660 ml. Beer, I used 2 Coronas
100 ml. of whole/full fat milk to finish
50 ml. Brandy or Port wine, *optional ( I didn't have any today, and it came out delicious without it)
2 Chicken stock cubes, I used Knorr brand
1 Clove of garlic
1 Bay leaf
1 Slice of prosciutto
1 Large onion, peeled and roughly chopped
2 tbsp. Worchestire sauce
2 tbsp. Tomato ketchup
1 tsp. Yellow mustard, such as French's
1 tbsp. Lard
1/2 tsp. Corn starch/powder dissolved in 1 tbsp. of the
100 ml. of milk above.
Hot sauce of choice, to taste
I do not add any black pepper as traditionally the sauce has no specks of anything in it. White pepper can be used instead, to taste.
**Optional, but is fantastic. You can add the sirloin steak trimmings saved from the steak used in the sandwich. They will flavour the sauce and you can remove before blending and discard.
Careful adding salt as stock cubes and worchestire sauce is salty already. I added no salt to the end of my sauce, at all!
You can add fresh red chillies to the sauce, but because their heat is hard to control this way, I prefer to add hot sauce at the end, or pass it around the table, and let everyone personalise the sauce's heat to taste.
1. In a medium saucepan on medium heat, add lard, onion, garlic, bay leaf, prosciutto and beef trimmings. Saute for a few minutes, occasionally stirring, to sweat the onion. You don't want the onion to brown, just soften and turn translucent.
2. Add tomato, Worchestire sauce, ketchup, mustard, stock cubes and beer.
Let simmer gently for 15 minutes.
3. Remove and discard bay leaf, and beef trimmings. Discard
4. Using an immersion/ stick blender. Puree sauce until smooth.
5. Dissolve the corn starch/ powder using 1 tbsp. of the 100 ml. of cold milk.
Add to sauce along with remaining milk.
Gently bring to the boil and and reduce heat. Let simmer for 1 minute.
6. Pour the sauce through a fine mesh sieve. Repeat.
7. Sauce is ready to use. Keep warm or cool and refrigerate until ready to use.
For the sandwiches:
2 Sirloin or ribeye steaks, 1 steak cut in half and pounded thinly will usually be enough for 2 sandwiches. Trimmed of fat and saved for sauce above.
1 tsp. garlic powder
1 tsp. Vinegar
1 Bay leaf
1 whole garlic clove, peeled and crushed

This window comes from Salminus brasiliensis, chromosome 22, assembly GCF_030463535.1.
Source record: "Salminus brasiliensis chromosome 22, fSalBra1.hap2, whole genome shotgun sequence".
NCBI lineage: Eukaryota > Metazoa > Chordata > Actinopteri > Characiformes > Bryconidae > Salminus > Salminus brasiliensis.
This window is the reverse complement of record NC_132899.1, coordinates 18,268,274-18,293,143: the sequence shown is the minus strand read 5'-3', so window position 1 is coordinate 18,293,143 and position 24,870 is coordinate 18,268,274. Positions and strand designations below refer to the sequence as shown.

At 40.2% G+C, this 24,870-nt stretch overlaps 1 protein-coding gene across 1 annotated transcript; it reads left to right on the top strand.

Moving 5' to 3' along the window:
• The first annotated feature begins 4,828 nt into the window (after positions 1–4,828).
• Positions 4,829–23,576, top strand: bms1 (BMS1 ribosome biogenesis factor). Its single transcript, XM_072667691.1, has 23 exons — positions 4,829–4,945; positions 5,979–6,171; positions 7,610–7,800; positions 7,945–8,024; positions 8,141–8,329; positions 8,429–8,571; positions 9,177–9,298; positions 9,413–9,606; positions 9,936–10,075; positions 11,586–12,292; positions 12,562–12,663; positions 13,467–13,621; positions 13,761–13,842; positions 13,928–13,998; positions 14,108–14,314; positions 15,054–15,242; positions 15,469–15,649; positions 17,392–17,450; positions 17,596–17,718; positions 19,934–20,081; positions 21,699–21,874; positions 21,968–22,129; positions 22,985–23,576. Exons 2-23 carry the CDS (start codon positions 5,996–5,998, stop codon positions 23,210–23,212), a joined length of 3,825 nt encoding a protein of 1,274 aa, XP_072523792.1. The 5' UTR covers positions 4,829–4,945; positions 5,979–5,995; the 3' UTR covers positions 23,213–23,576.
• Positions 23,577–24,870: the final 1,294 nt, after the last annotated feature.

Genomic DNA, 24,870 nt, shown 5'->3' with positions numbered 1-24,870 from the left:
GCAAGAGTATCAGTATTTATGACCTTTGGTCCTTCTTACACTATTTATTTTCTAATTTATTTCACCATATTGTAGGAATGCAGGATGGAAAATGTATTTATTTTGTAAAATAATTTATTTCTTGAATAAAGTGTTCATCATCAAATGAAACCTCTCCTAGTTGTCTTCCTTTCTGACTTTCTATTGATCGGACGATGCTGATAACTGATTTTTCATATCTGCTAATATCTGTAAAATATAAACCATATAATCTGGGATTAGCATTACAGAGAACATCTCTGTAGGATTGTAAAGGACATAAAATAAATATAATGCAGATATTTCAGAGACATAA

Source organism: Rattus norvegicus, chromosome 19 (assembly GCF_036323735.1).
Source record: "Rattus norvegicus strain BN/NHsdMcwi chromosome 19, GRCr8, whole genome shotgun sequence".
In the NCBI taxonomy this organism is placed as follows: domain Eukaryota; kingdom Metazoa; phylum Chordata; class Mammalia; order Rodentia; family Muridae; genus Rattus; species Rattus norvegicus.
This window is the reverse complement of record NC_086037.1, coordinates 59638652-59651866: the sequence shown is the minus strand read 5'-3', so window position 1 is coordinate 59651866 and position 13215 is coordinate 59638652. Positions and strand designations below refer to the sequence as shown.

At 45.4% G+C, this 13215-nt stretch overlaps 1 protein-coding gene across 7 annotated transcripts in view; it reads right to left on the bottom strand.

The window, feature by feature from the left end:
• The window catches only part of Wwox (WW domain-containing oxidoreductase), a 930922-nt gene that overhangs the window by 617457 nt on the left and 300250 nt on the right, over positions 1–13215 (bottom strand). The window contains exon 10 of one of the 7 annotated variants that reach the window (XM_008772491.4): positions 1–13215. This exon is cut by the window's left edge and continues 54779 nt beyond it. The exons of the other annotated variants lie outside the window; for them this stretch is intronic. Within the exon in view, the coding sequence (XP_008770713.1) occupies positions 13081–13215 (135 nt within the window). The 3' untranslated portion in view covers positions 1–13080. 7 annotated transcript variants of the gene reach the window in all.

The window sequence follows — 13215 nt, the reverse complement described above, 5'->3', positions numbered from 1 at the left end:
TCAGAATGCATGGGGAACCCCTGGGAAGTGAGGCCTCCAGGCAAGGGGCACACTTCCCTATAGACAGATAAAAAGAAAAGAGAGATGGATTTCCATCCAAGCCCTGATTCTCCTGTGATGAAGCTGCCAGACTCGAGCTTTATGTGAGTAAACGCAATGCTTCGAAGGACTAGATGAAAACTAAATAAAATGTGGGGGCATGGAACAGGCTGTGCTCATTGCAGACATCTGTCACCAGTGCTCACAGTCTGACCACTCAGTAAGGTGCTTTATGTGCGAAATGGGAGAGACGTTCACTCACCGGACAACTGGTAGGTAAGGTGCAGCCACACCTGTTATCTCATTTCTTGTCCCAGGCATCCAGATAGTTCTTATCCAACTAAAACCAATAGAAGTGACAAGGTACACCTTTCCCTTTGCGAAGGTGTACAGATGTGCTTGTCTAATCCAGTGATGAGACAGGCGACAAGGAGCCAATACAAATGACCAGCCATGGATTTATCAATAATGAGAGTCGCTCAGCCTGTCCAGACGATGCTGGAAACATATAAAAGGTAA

2 Fried eggs, over easy. The yolk runny is delicious later :)
4 Slices of thick cut sandwich bread, crusts removed
9 Slices of Edam cheese
3 Sausages, your choice, cut in half lengthwise
4 Slices of mortadella, chorizo, ham, linguiça
Butter, to taste
Vegetable or sunflower oil to fry eggs
50 ml. Extra virgin olive oil to shallow fry steak.
1. In a bowl, add steaks and marinate with salt, pepper, garlic powder, vinegar and bay leaf. Stir to combine, set aside.
2. Preheat oven to 220°C /430°F. This will allow the cheese to melt very quickly without drying out your egg yolks.
3. In a frying pan, fry eggs to your desired doneness. Remove to a plate with slotted spoon and reserve.
4. Wipe out frying pan and add olive oil. On high heat add any raw sausages and cook until well done. Remove to plate, set aside. Add steaks along with bay leaf and crushed clove of garlic. Cook to your desired doneness.
5. Meanwhile, toast the bread lightly in the toaster. Butter, set aside.
6. Add sliced meats to frying pan, pushing steaks aside if you need to, just need a warm through.
To assemble sandwiches:
Onto a baking sheet, build in this order.
Slice of bread, ham, mortadella, chorizo, sausages, linguiça or bockwurst.
1 Slice of cheese, Steak, remaining slice of bread, and egg.
Next drape remaining slices of cheese, lengthwise to cover part of the top and down the sides of the sandwich.
Place in centre of preheated oven for a few minutes or until cheese is melted. Do not leave too long or it will start to slide off.
Meanwhile heat sauce to very hot.
Using a spatula, carefully lift each sandwich onto individual deep serving bowls.
Ladle hot sauce all over sandwich.
Serve immediatly with hot sauce and a portion of fries.
Below is one I built with different meats and 3 slices of thinner bread. Notice the cheese also doesn't have the cutout. It was just as delicious.